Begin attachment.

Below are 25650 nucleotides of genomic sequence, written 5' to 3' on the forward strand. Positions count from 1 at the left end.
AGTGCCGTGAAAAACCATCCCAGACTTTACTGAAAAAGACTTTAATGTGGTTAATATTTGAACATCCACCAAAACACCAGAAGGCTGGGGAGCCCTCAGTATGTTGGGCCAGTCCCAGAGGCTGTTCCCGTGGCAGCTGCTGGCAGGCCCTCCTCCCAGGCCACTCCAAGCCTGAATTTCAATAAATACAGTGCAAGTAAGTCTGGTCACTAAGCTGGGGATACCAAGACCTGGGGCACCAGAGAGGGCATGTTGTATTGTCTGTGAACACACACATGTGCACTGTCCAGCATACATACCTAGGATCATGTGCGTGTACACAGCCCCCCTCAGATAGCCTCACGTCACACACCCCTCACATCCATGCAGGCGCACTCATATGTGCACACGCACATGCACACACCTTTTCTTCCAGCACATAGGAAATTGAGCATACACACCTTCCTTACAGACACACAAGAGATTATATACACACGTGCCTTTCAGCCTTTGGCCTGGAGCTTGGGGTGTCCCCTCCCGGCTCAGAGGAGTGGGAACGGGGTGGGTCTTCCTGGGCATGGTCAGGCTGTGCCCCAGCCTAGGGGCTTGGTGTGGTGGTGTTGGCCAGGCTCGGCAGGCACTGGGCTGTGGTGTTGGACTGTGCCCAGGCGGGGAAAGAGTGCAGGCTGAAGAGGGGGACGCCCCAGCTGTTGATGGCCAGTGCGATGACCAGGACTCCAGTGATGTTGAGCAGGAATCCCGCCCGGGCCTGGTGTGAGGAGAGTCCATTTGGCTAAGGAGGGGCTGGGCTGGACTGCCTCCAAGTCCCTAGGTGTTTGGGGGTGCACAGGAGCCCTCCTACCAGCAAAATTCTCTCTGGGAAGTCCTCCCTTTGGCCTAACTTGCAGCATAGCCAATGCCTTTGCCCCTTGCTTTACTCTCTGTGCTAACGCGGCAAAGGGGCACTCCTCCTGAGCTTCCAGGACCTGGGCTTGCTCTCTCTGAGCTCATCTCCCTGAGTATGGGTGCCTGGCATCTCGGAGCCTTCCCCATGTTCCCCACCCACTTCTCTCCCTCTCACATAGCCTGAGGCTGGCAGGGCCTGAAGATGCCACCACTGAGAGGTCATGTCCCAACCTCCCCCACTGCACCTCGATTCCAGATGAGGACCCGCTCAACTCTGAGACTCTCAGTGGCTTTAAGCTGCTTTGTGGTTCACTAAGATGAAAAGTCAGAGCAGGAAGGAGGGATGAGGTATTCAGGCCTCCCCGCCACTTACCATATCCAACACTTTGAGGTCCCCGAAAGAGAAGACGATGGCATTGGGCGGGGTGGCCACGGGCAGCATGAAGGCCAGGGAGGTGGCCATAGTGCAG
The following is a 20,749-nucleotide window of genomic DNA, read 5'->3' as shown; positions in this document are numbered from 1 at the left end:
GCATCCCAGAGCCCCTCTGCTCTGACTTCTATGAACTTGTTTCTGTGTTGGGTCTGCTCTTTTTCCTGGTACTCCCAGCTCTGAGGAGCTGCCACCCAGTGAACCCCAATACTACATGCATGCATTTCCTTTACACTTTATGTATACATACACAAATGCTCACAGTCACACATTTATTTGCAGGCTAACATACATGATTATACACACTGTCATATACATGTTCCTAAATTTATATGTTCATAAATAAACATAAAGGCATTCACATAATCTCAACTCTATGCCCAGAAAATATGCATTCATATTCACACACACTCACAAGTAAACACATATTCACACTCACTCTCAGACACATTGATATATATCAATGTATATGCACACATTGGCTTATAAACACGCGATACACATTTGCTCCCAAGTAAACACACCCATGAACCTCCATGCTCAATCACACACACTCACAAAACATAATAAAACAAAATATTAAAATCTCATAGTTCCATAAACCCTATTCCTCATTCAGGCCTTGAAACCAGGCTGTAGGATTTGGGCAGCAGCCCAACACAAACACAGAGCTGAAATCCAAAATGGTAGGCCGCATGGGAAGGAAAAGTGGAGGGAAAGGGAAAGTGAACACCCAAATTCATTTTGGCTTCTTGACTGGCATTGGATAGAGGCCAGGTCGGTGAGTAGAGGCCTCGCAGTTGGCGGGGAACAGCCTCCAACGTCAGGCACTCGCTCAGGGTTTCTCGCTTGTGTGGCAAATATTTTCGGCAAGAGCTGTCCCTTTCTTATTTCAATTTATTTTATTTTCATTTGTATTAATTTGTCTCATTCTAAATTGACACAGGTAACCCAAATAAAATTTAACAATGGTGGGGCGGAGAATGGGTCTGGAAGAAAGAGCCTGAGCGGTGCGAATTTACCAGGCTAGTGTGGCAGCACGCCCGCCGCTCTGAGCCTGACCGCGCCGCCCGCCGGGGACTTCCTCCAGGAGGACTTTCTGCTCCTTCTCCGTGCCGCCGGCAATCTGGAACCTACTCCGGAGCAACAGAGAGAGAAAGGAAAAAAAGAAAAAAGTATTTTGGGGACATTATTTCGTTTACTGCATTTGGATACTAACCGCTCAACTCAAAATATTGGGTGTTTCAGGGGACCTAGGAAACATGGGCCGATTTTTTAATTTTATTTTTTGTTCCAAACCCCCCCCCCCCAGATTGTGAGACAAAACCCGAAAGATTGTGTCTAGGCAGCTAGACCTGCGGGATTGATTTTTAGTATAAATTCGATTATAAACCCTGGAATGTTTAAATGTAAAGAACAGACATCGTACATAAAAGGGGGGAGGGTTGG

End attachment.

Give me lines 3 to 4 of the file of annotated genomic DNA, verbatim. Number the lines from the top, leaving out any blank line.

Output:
The following is a 20,749-nucleotide window of genomic DNA, read 5'->3' as shown; positions in this document are numbered from 1 at the left end:
GCATCCCAGAGCCCCTCTGCTCTGACTTCTATGAACTTGTTTCTGTGTTGGGTCTGCTCTTTTTCCTGGTACTCCCAGCTCTGAGGAGCTGCCACCCAGTGAACCCCAATACTACATGCATGCATTTCCTTTACACTTTATGTATACATACACAAATGCTCACAGTCACACATTTATTTGCAGGCTAACATACATGATTATACACACTGTCATATACATGTTCCTAAATTTATATGTTCATAAATAAACATAAAGGCATTCACATAATCTCAACTCTATGCCCAGAAAATATGCATTCATATTCACACACACTCACAAGTAAACACATATTCACACTCACTCTCAGACACATTGATATATATCAATGTATATGCACACATTGGCTTATAAACACGCGATACACATTTGCTCCCAAGTAAACACACCCATGAACCTCCATGCTCAATCACACACACTCACAAAACATAATAAAACAAAATATTAAAATCTCATAGTTCCATAAACCCTATTCCTCATTCAGGCCTTGAAACCAGGCTGTAGGATTTGGGCAGCAGCCCAACACAAACACAGAGCTGAAATCCAAAATGGTAGGCCGCATGGGAAGGAAAAGTGGAGGGAAAGGGAAAGTGAACACCCAAATTCATTTTGGCTTCTTGACTGGCATTGGATAGAGGCCAGGTCGGTGAGTAGAGGCCTCGCAGTTGGCGGGGAACAGCCTCCAACGTCAGGCACTCGCTCAGGGTTTCTCGCTTGTGTGGCAAATATTTTCGGCAAGAGCTGTCCCTTTCTTATTTCAATTTATTTTATTTTCATTTGTATTAATTTGTCTCATTCTAAATTGACACAGGTAACCCAAATAAAATTTAACAATGGTGGGGCGGAGAATGGGTCTGGAAGAAAGAGCCTGAGCGGTGCGAATTTACCAGGCTAGTGTGGCAGCACGCCCGCCGCTCTGAGCCTGACCGCGCCGCCCGCCGGGGACTTCCTCCAGGAGGACTTTCTGCTCCTTCTCCGTGCCGCCGGCAATCTGGAACCTACTCCGGAGCAACAGAGAGAGAAAGGAAAAAAAGAAAAAAGTATTTTGGGGACATTATTTCGTTTACTGCATTTGGATACTAACCGCTCAACTCAAAATATTGGGTGTTTCAGGGGACCTAGGAAACATGGGCCGATTTTTTAATTTTATTTTTTGTTCCAAACCCCCCCCCCCCAGATTGTGAGACAAAACCCGAAAGATTGTGTCTAGGCAGCTAGACCTGCGGGATTGATTTTTAGTATAAATTCGATTATAAACCCTGGAATGTTTAAATGTAAAGAACAGACATCGTACATAAAAGGGGGGAGGGTTGG